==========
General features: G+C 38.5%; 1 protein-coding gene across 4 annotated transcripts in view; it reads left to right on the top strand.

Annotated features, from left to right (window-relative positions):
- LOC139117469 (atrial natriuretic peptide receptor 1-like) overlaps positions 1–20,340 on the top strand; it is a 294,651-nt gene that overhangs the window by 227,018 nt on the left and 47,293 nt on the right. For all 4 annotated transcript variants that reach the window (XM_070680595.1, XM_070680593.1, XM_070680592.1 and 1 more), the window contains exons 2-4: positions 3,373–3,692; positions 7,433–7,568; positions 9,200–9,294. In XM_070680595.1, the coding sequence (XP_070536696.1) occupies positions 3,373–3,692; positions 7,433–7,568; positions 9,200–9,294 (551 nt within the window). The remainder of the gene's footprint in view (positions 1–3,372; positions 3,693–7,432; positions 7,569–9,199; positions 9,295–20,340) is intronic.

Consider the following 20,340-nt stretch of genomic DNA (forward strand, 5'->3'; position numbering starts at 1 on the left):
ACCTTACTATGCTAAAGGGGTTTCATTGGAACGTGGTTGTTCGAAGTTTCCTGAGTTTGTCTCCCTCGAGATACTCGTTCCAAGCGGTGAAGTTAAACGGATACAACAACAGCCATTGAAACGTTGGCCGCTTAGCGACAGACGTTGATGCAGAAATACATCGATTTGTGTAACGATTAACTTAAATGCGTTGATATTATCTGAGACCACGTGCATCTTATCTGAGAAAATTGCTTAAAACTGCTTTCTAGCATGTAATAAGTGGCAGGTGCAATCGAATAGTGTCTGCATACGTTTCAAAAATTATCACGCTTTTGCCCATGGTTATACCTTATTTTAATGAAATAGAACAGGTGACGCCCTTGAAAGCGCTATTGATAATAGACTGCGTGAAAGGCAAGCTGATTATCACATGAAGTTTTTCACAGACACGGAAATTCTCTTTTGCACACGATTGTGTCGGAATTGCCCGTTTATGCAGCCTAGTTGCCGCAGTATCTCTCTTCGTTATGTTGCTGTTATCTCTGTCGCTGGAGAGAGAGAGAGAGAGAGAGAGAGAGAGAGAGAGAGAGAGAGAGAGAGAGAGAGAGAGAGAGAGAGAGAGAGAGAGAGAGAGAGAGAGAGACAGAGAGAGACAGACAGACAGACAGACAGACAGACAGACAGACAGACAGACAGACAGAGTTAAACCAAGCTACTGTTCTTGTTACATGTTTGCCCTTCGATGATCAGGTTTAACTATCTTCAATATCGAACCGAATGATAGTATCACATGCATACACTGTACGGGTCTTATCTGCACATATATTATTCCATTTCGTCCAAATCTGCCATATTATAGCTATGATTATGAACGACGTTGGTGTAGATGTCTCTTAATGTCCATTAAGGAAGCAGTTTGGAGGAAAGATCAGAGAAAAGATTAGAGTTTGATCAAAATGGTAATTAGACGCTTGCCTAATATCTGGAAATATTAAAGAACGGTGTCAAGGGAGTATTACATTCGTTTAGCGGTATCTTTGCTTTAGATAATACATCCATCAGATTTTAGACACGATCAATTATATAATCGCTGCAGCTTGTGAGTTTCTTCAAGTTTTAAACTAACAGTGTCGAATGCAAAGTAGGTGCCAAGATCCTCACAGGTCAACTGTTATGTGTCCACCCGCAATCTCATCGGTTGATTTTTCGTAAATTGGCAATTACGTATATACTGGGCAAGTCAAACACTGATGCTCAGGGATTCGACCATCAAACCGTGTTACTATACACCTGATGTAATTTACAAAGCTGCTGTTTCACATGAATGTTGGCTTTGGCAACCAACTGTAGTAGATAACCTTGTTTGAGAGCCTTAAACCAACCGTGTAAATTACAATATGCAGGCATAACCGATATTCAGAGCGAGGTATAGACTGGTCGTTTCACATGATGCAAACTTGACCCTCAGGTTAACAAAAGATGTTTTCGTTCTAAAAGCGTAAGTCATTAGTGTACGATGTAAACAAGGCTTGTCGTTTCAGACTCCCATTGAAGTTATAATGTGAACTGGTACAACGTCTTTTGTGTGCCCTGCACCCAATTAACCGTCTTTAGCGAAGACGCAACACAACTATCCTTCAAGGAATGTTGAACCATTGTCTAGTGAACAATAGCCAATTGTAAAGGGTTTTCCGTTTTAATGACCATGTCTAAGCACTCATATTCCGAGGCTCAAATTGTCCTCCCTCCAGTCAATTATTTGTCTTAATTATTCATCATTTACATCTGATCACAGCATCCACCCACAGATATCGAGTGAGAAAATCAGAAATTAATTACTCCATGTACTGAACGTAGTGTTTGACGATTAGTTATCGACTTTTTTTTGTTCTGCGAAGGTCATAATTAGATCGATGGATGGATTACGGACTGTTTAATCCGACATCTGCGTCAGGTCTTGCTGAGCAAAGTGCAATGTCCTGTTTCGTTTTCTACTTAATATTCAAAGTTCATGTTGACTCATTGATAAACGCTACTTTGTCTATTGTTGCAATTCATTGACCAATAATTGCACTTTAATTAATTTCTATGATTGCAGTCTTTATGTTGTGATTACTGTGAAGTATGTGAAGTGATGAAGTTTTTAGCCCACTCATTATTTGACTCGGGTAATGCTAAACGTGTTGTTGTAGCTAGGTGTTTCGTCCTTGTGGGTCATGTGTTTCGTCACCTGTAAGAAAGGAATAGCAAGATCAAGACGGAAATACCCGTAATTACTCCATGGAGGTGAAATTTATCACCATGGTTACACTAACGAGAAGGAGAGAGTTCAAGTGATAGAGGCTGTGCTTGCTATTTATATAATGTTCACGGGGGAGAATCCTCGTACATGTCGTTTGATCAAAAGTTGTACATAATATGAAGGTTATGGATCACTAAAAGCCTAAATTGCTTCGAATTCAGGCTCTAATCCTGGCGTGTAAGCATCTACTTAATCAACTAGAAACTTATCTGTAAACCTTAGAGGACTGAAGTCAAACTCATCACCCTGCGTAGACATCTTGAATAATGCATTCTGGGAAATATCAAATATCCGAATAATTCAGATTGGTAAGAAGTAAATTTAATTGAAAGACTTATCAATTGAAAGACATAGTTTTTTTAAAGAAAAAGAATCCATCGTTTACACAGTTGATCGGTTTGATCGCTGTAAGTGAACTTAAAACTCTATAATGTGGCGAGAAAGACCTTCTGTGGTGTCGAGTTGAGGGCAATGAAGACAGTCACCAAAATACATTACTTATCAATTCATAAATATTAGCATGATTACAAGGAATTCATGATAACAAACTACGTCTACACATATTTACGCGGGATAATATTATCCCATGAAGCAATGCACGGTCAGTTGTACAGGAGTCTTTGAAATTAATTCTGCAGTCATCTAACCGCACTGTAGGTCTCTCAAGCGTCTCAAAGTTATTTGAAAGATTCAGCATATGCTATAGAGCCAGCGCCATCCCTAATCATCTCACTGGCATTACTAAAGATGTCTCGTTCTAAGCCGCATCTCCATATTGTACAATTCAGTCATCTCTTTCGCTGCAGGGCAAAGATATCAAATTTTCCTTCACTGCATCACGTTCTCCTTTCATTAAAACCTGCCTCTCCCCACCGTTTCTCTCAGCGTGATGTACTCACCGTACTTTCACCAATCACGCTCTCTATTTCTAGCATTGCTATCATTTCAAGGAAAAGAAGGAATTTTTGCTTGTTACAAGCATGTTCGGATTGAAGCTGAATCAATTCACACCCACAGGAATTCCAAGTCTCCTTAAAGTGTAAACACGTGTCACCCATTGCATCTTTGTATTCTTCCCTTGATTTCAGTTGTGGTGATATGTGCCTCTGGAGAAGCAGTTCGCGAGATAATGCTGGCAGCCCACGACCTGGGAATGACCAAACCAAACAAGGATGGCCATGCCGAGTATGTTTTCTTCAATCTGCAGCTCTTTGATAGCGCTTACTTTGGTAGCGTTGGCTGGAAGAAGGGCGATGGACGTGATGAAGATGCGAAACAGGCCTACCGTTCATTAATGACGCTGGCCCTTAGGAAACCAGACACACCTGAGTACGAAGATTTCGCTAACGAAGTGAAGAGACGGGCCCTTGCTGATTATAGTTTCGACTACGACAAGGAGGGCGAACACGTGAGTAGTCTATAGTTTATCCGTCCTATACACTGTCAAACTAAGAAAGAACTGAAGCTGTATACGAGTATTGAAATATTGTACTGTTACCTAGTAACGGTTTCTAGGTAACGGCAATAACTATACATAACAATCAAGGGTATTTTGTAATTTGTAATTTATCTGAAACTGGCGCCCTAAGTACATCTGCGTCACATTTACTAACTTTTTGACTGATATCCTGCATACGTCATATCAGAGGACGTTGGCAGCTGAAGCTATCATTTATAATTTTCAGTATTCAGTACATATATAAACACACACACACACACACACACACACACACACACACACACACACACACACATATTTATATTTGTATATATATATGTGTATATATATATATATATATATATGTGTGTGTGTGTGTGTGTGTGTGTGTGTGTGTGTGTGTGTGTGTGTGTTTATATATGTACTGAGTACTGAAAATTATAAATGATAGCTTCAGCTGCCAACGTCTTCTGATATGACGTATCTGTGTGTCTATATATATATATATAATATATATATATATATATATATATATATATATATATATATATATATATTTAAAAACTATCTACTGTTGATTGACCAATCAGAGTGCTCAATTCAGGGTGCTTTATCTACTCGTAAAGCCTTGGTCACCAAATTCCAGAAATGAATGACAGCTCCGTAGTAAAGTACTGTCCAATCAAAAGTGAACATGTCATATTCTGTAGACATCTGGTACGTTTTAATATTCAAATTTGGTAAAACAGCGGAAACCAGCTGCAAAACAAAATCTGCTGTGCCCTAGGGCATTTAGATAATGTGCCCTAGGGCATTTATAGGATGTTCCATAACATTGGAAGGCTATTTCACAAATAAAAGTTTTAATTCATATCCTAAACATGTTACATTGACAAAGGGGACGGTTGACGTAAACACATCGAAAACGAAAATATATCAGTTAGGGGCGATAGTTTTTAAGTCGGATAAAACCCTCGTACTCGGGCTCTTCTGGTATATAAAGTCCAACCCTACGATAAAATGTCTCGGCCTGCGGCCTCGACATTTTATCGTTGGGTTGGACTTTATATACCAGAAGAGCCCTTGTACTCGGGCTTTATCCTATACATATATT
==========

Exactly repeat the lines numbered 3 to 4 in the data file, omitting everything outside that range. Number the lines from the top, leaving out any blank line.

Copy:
- LOC139117469 (atrial natriuretic peptide receptor 1-like) overlaps positions 1–20,340 on the top strand; it is a 294,651-nt gene that overhangs the window by 227,018 nt on the left and 47,293 nt on the right. For all 4 annotated transcript variants that reach the window (XM_070680595.1, XM_070680593.1, XM_070680592.1 and 1 more), the window contains exons 2-4: positions 3,373–3,692; positions 7,433–7,568; positions 9,200–9,294. In XM_070680595.1, the coding sequence (XP_070536696.1) occupies positions 3,373–3,692; positions 7,433–7,568; positions 9,200–9,294 (551 nt within the window). The remainder of the gene's footprint in view (positions 1–3,372; positions 3,693–7,432; positions 7,569–9,199; positions 9,295–20,340) is intronic.

Consider the following 20,340-nt stretch of genomic DNA (forward strand, 5'->3'; position numbering starts at 1 on the left):